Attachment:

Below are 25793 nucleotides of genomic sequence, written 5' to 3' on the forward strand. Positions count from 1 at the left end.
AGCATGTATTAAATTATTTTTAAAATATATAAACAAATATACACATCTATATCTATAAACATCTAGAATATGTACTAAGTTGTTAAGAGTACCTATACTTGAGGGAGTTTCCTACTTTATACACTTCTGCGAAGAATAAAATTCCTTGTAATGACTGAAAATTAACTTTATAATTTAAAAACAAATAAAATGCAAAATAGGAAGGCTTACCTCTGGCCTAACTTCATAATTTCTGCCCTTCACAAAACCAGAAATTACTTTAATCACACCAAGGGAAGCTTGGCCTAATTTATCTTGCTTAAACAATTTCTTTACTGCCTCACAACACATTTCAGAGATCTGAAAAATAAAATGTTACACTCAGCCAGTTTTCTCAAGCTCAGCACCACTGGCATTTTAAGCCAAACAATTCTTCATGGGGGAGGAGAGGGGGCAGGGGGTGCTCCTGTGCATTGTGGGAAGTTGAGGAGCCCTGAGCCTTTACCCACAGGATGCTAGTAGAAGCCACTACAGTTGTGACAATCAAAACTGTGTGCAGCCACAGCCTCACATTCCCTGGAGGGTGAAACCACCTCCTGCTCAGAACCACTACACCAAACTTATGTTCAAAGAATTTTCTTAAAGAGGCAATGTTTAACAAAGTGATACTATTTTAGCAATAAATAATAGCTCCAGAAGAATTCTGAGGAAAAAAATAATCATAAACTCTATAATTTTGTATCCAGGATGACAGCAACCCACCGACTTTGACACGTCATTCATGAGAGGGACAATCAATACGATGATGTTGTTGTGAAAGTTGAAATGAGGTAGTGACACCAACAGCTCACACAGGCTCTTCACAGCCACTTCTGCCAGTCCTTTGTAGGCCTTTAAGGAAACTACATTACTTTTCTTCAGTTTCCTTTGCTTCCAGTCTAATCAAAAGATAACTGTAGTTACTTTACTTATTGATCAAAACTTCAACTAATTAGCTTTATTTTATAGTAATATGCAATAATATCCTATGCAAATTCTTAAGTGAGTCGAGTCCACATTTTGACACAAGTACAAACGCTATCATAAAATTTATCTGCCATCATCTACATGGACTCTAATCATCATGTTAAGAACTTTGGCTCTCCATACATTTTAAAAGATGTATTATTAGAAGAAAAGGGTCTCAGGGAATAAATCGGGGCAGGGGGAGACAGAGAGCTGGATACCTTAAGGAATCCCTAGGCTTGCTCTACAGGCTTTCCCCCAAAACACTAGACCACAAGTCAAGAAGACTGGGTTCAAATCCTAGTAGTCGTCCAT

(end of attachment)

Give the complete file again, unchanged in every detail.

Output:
Below are 25793 nucleotides of genomic sequence, written 5' to 3' on the forward strand. Positions count from 1 at the left end.
AGCATGTATTAAATTATTTTTAAAATATATAAACAAATATACACATCTATATCTATAAACATCTAGAATATGTACTAAGTTGTTAAGAGTACCTATACTTGAGGGAGTTTCCTACTTTATACACTTCTGCGAAGAATAAAATTCCTTGTAATGACTGAAAATTAACTTTATAATTTAAAAACAAATAAAATGCAAAATAGGAAGGCTTACCTCTGGCCTAACTTCATAATTTCTGCCCTTCACAAAACCAGAAATTACTTTAATCACACCAAGGGAAGCTTGGCCTAATTTATCTTGCTTAAACAATTTCTTTACTGCCTCACAACACATTTCAGAGATCTGAAAAATAAAATGTTACACTCAGCCAGTTTTCTCAAGCTCAGCACCACTGGCATTTTAAGCCAAACAATTCTTCATGGGGGAGGAGAGGGGGCAGGGGGTGCTCCTGTGCATTGTGGGAAGTTGAGGAGCCCTGAGCCTTTACCCACAGGATGCTAGTAGAAGCCACTACAGTTGTGACAATCAAAACTGTGTGCAGCCACAGCCTCACATTCCCTGGAGGGTGAAACCACCTCCTGCTCAGAACCACTACACCAAACTTATGTTCAAAGAATTTTCTTAAAGAGGCAATGTTTAACAAAGTGATACTATTTTAGCAATAAATAATAGCTCCAGAAGAATTCTGAGGAAAAAAATAATCATAAACTCTATAATTTTGTATCCAGGATGACAGCAACCCACCGACTTTGACACGTCATTCATGAGAGGGACAATCAATACGATGATGTTGTTGTGAAAGTTGAAATGAGGTAGTGACACCAACAGCTCACACAGGCTCTTCACAGCCACTTCTGCCAGTCCTTTGTAGGCCTTTAAGGAAACTACATTACTTTTCTTCAGTTTCCTTTGCTTCCAGTCTAATCAAAAGATAACTGTAGTTACTTTACTTATTGATCAAAACTTCAACTAATTAGCTTTATTTTATAGTAATATGCAATAATATCCTATGCAAATTCTTAAGTGAGTCGAGTCCACATTTTGACACAAGTACAAACGCTATCATAAAATTTATCTGCCATCATCTACATGGACTCTAATCATCATGTTAAGAACTTTGGCTCTCCATACATTTTAAAAGATGTATTATTAGAAGAAAAGGGTCTCAGGGAATAAATCGGGGCAGGGGGAGACAGAGAGCTGGATACCTTAAGGAATCCCTAGGCTTGCTCTACAGGCTTTCCCCCAAAACACTAGACCACAAGTCAAGAAGACTGGGTTCAAATCCTAGTAGTCGTCCAT